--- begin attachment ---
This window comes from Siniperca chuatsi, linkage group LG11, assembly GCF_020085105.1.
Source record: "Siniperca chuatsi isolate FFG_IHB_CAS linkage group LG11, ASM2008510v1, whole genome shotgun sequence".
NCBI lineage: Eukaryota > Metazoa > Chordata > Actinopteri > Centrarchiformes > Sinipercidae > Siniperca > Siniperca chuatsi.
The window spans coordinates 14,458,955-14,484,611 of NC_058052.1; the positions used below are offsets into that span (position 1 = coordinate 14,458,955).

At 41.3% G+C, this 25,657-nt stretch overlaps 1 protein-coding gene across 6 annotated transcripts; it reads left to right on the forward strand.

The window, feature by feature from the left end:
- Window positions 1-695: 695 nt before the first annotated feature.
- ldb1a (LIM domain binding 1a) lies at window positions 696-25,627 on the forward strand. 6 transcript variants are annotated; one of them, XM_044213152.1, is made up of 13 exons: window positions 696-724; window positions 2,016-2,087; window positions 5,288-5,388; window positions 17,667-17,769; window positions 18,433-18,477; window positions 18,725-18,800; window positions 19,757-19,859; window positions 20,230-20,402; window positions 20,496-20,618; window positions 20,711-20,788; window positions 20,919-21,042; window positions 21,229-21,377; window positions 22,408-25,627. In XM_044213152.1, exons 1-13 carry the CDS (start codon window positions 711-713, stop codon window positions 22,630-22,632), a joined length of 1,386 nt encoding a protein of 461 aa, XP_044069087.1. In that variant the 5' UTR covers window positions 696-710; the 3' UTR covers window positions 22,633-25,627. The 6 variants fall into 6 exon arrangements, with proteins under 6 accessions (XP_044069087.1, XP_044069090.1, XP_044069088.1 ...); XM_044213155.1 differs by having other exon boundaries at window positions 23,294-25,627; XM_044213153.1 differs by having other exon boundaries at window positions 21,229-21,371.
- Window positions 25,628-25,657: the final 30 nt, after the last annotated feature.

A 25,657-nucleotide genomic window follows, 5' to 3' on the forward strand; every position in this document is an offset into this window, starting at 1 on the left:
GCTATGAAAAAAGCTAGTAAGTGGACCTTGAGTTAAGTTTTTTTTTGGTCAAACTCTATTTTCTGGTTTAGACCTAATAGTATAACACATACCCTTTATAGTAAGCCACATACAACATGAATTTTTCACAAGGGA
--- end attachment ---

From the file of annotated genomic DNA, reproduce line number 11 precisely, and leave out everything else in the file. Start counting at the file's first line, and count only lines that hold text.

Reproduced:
GCTATGAAAAAAGCTAGTAAGTGGACCTTGAGTTAAGTTTTTTTTTGGTCAAACTCTATTTTCTGGTTTAGACCTAATAGTATAACACATACCCTTTATAGTAAGCCACATACAACATGAATTTTTCACAAGGGA